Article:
Your browser is out-of-date!

Update your browser to view this website correctly. Update my browser now


Legislation to Mandate AM in Cars Is Introduced in Congress

AM radio has fans in Congress, it turns out

There is some good news for AM for a change today. Bills have been introduced in both houses that would protect the presence of free AM radio in cars. The bills are being pushed by prominent members of both political parties and have backing from the chairwoman of the FCC.

The “AM for Every Vehicle Act” would direct federal regulators to require automakers to maintain AM broadcast radio in their new vehicles at no additional charge. The National Association of Broadcasters welcomed the move, which is also backed by the National Association of Farm Broadcasting.

Senators Ed Markey, a Democrat, and Ted Cruz, a Republican, are the headliners, but the sponsors also include Sens. Tammy Baldwin, Deb Fischer, Ben Ray Luján and J.D. Vance, as well as Reps. Josh Gottheimer, Bruce Westerman, Tom Kean Jr., Rob Menendez and Maria Gluesenkamp Perez.

The act would direct the National Highway Traffic Safety Administration to issue a rule requiring automakers to maintain AM broadcast radio in their vehicles without a separate or additional payment, fee or surcharge. It says AM should be clearly visible on the vehicle’s dashboard; and until the new standard would take effect, cars lacking AM radio receivers would have to be labeled as such for buyers.

The bill also would direct the Government Accountability Office to study whether alternative communication systems could fully replicate the reach and effectiveness of AM broadcast radio for alerting the public to emergencies.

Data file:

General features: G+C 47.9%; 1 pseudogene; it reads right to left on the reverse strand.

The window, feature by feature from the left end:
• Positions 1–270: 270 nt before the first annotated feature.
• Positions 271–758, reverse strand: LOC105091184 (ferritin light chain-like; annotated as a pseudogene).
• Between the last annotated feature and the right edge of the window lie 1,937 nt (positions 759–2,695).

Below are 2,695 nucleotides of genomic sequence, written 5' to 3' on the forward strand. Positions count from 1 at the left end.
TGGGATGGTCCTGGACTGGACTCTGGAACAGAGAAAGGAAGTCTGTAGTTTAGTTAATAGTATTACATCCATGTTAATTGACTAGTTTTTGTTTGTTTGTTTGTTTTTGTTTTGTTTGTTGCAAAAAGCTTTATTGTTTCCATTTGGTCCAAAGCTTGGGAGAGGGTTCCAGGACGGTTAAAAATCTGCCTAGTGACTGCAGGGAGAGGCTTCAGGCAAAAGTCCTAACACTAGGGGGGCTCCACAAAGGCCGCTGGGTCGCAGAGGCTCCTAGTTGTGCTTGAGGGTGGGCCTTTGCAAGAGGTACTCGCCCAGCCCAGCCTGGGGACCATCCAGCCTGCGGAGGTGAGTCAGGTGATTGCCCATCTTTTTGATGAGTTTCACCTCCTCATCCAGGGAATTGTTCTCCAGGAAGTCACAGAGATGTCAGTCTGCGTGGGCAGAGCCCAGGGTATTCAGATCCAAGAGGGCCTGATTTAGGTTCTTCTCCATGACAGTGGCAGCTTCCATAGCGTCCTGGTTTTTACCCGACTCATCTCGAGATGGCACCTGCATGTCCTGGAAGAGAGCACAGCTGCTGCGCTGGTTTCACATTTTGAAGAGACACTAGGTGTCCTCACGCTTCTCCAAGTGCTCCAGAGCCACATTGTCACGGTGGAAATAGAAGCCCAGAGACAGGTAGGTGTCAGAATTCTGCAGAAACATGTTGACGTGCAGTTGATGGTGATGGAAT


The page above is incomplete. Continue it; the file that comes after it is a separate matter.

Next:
[Read a PDF of the bill.]

The announcement was accompanied by a series of statements from the supporters.

Sen. Markey said that free AM broadcast radio “has been an essential tool in emergencies, a crucial part of our diverse media ecosystem, and an irreplaceable source for news, weather, sports and entertainment for tens of millions of listeners. Carmakers shouldn’t tune out AM radio in new vehicles or put it behind a costly digital paywall.”

Sen. Cruz called AM radio “a critical bulwark for democracy, providing a platform for alternative viewpoints and the ability for elected officials to share our efforts with our constituents.” He said Congress should act swiftly to pass this bill.

Rep. Gottheimer, who was one of the first federal lawmakers to speak up about this issue after Markey, said, “I would think that if Elon Musk has enough money to buy Twitter and send rockets to space, he can afford to include AM radio in his Teslas. Instead, Elon Musk and Tesla and other car manufacturers are putting public safety and emergency response at risk.”

Supportive statements were also given by FCC Chairwoman Jessica Rosenworcel, a Democrate, who called this issue “a clear public safety imperative,” and Commissioner Nathan Simington, a Republican who was talking about protecting AM even before Markey’s letter and who said “I invite my colleagues on the commission and across the whole of government to raise their voices in support of this vital mission.”

As Radio World readers know well by now, the future of AM has been under scrutiny since Markey wrote to carmakers about the issue and learned that at least eight of them have removed AM from electric vehicles. The comments he received from the numerous car companies about radio varied wildly. Then Ford subsequently said it planned to remove AM from most of its cars of all types.